The MP for Boston has defended his support for plans to open a fourth bookmakers in Boston’s Market Place following criticism on social media.
Matt Warman came under fire online after he spoke in favour of William Hill’s application for a premises licence at the former Serenity Hair Designs unit.
He said: “Any new shop opening in Boston is to be welcomed and the fact that a major brand such as William Hill is keen to expand in this area demonstrates yet more evidence of how the effects of Britain’s growing economy are being felt in Lincolnshire.
“I know William Hill will be keen to play a part in the life of the town and will do all it can to encourage those who gamble to do so responsibly.”
A number of people criticised Mr Warman for his statement on the Standard’s Facebook page, arguing that the town needed more diversity in the Market Place.
In response, he told The Standard: “I believe that any investment into Boston’s town centre should be welcomed, as it boosts our local economy. Rather than sitting empty, a new shop will pay businesses rates and employ local people, which is always positive news.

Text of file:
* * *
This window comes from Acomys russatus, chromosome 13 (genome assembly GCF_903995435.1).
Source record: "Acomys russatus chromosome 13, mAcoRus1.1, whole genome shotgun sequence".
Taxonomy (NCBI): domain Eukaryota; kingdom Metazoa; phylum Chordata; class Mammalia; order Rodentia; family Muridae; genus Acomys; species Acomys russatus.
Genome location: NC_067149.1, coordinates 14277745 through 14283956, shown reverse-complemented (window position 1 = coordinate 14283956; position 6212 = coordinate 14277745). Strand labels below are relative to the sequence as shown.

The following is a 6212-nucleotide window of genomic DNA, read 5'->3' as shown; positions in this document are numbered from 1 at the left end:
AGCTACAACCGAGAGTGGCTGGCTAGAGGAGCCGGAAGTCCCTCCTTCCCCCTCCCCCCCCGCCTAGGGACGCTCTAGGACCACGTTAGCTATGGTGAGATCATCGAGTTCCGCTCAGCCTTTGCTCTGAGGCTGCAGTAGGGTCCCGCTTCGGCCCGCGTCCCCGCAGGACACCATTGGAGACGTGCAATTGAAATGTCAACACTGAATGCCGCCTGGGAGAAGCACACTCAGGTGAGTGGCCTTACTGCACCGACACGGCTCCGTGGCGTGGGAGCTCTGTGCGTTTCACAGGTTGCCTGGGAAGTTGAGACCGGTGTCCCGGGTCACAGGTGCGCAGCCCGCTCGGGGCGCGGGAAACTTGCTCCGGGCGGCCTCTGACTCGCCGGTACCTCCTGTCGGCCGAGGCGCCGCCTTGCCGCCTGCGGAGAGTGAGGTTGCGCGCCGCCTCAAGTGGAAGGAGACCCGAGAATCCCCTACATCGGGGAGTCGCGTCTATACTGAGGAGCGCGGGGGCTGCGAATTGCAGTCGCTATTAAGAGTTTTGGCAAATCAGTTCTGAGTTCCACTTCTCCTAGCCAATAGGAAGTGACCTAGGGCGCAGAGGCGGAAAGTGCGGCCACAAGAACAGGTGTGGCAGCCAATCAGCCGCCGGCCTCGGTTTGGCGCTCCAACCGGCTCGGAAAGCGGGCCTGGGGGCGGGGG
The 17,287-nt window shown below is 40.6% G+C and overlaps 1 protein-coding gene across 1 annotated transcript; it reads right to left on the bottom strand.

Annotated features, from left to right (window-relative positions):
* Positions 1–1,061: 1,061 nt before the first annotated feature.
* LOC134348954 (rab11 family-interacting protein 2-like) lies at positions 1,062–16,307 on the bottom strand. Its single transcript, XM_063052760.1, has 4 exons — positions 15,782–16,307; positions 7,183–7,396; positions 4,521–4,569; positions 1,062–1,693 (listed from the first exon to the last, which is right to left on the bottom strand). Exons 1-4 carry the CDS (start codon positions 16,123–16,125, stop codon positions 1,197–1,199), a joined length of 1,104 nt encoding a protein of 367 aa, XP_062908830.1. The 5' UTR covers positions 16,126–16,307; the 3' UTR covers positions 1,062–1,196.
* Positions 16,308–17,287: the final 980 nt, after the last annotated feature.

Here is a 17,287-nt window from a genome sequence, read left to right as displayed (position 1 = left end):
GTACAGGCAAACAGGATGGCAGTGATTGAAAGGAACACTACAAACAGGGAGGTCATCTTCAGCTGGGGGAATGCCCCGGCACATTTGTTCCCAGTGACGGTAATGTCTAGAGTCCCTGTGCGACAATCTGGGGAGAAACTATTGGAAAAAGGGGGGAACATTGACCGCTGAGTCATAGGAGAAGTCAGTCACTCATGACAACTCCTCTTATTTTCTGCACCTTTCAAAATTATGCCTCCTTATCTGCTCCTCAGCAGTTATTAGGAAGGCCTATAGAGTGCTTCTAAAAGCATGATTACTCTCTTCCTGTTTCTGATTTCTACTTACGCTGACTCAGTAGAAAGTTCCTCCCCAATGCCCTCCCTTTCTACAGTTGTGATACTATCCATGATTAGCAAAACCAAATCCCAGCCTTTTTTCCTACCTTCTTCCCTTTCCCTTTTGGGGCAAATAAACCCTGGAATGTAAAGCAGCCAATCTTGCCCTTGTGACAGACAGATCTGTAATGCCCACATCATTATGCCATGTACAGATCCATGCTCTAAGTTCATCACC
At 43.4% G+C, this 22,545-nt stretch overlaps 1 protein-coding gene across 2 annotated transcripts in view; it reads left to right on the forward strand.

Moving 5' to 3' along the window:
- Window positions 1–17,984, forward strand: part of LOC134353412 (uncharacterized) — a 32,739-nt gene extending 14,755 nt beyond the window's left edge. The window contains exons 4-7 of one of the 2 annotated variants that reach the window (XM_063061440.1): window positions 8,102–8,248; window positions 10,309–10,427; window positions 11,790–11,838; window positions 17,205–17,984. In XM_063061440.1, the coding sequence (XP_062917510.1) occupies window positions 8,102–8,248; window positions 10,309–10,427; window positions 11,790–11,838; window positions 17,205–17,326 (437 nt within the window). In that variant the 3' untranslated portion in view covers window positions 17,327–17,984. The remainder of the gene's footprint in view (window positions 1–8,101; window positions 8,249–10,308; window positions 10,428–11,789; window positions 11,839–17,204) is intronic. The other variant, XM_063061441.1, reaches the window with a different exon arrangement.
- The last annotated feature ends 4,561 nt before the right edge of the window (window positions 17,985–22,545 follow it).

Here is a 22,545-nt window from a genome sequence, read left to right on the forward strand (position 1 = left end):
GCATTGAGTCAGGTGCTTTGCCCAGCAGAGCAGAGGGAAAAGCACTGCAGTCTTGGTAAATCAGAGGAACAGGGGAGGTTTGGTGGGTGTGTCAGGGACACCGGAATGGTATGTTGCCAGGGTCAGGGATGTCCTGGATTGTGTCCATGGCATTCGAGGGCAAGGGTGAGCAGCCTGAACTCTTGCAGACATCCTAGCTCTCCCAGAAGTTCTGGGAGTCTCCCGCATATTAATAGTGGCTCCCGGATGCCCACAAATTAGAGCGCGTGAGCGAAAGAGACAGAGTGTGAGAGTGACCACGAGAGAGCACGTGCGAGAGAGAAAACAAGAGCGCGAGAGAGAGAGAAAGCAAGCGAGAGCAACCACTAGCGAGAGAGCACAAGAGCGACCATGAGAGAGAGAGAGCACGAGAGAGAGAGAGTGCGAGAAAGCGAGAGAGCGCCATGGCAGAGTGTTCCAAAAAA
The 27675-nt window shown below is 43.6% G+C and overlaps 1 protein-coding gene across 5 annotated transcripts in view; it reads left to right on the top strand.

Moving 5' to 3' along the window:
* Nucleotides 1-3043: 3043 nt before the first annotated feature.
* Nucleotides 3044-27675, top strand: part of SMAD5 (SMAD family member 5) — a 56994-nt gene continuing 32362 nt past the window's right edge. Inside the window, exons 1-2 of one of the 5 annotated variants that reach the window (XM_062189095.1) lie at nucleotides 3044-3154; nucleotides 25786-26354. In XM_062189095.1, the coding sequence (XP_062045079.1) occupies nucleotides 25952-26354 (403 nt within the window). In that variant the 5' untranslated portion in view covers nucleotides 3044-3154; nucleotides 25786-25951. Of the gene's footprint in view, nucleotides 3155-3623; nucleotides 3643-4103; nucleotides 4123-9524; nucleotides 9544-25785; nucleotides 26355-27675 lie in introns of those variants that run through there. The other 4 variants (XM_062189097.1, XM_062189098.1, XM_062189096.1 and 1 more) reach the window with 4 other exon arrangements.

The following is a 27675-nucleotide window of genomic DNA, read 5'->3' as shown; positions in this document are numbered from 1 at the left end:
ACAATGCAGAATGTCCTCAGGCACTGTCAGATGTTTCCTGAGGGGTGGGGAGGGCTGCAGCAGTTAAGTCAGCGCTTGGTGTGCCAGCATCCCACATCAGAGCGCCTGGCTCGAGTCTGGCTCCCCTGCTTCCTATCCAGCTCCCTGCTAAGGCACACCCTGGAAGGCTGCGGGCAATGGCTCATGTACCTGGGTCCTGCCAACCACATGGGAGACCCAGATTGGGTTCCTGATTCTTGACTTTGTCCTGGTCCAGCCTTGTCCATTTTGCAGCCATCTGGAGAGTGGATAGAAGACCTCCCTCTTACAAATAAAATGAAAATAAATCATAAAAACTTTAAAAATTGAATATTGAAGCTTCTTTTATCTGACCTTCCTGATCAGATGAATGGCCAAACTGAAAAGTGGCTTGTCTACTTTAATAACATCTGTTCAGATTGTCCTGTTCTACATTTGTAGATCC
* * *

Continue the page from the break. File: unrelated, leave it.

“While the final decision on this particular shop’s application is a matter for Boston Borough Council, I think that diversity on our high street is the ultimate goal.”
The council has also moved to defend the town in terms of its diversity.
Coun Paul Skinner, the council’s town centre portfolio holder, said: “The council itself cannot, of course, make decisions on what stores or investors actually decide to come into the centre – this is very much governed by market forces and rental levels.
“However, we do already have variety – from bargains on the stalls on the various market days through to small independent traders dotted across town, particularly along the feeder lanes, through to multiples and higher-end retailers such as Oldrids, Cammacks, M&S, plus out of town retail park and Pescod Square.”
Coun Skinner said the council’s role was to ‘make the town as attractive and as welcoming as possible’ and pointed to a number of initiatives including Boston in Bloom and shop front restoration and repair grants.
William Hill has previously said such applications are ‘often the result of extensive market research’ and added opening a new premises would result in the creation of five new jobs.